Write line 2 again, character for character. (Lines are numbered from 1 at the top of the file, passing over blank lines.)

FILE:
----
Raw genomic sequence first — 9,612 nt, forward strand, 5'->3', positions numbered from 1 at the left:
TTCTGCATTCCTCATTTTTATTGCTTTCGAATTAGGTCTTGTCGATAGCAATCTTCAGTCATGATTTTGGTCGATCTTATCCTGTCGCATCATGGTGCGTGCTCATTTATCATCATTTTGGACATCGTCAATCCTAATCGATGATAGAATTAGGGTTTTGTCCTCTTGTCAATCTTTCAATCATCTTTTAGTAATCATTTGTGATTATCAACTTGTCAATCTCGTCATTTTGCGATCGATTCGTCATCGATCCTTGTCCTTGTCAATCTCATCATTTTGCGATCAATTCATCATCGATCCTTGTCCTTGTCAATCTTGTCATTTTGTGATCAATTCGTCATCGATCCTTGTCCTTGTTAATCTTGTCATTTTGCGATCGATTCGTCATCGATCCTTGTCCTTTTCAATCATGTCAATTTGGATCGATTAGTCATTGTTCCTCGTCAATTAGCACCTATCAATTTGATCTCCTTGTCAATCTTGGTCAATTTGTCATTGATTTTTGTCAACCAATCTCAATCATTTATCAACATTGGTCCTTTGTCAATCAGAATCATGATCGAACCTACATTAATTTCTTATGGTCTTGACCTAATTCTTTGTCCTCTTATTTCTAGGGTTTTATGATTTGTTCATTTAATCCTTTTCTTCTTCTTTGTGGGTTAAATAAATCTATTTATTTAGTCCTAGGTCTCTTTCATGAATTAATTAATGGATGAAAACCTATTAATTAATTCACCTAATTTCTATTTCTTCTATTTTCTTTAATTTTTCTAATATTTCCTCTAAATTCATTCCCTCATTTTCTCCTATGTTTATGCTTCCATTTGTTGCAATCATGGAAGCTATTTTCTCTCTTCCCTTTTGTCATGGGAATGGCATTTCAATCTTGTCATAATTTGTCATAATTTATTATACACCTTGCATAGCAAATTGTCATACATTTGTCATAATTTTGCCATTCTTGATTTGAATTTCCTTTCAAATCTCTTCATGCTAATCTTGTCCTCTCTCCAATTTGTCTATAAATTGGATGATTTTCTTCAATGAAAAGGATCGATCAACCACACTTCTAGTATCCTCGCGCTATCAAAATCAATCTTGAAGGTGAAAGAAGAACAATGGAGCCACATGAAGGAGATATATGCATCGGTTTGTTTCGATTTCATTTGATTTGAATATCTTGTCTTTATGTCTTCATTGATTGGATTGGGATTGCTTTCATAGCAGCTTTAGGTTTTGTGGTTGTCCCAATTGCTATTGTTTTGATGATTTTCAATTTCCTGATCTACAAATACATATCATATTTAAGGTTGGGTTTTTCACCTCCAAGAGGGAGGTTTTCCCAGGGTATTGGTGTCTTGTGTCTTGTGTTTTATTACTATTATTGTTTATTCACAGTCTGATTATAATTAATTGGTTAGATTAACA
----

TTCTGCATTCCTCATTTTTATTGCTTTCGAATTAGGTCTTGTCGATAGCAATCTTCAGTCATGATTTTGGTCGATCTTATCCTGTCGCATCATGGTGCGTGCTCATTTATCATCATTTTGGACATCGTCAATCCTAATCGATGATAGAATTAGGGTTTTGTCCTCTTGTCAATCTTTCAATCATCTTTTAGTAATCATTTGTGATTATCAACTTGTCAATCTCGTCATTTTGCGATCGATTCGTCATCGATCCTTGTCCTTGTCAATCTCATCATTTTGCGATCAATTCATCATCGATCCTTGTCCTTGTCAATCTTGTCATTTTGTGATCAATTCGTCATCGATCCTTGTCCTTGTTAATCTTGTCATTTTGCGATCGATTCGTCATCGATCCTTGTCCTTTTCAATCATGTCAATTTGGATCGATTAGTCATTGTTCCTCGTCAATTAGCACCTATCAATTTGATCTCCTTGTCAATCTTGGTCAATTTGTCATTGATTTTTGTCAACCAATCTCAATCATTTATCAACATTGGTCCTTTGTCAATCAGAATCATGATCGAACCTACATTAATTTCTTATGGTCTTGACCTAATTCTTTGTCCTCTTATTTCTAGGGTTTTATGATTTGTTCATTTAATCCTTTTCTTCTTCTTTGTGGGTTAAATAAATCTATTTATTTAGTCCTAGGTCTCTTTCATGAATTAATTAATGGATGAAAACCTATTAATTAATTCACCTAATTTCTATTTCTTCTATTTTCTTTAATTTTTCTAATATTTCCTCTAAATTCATTCCCTCATTTTCTCCTATGTTTATGCTTCCATTTGTTGCAATCATGGAAGCTATTTTCTCTCTTCCCTTTTGTCATGGGAATGGCATTTCAATCTTGTCATAATTTGTCATAATTTATTATACACCTTGCATAGCAAATTGTCATACATTTGTCATAATTTTGCCATTCTTGATTTGAATTTCCTTTCAAATCTCTTCATGCTAATCTTGTCCTCTCTCCAATTTGTCTATAAATTGGATGATTTTCTTCAATGAAAAGGATCGATCAACCACACTTCTAGTATCCTCGCGCTATCAAAATCAATCTTGAAGGTGAAAGAAGAACAATGGAGCCACATGAAGGAGATATATGCATCGGTTTGTTTCGATTTCATTTGATTTGAATATCTTGTCTTTATGTCTTCATTGATTGGATTGGGATTGCTTTCATAGCAGCTTTAGGTTTTGTGGTTGTCCCAATTGCTATTGTTTTGATGATTTTCAATTTCCTGATCTACAAATACATATCATATTTAAGGTTGGGTTTTTCACCTCCAAGAGGGAGGTTTTCCCAGGGTATTGGTGTCTTGTGTCTTGTGTTTTATTACTATTATTGTTTATTCACAGTCTGATTATAATTAATTGGTTAGATTAACA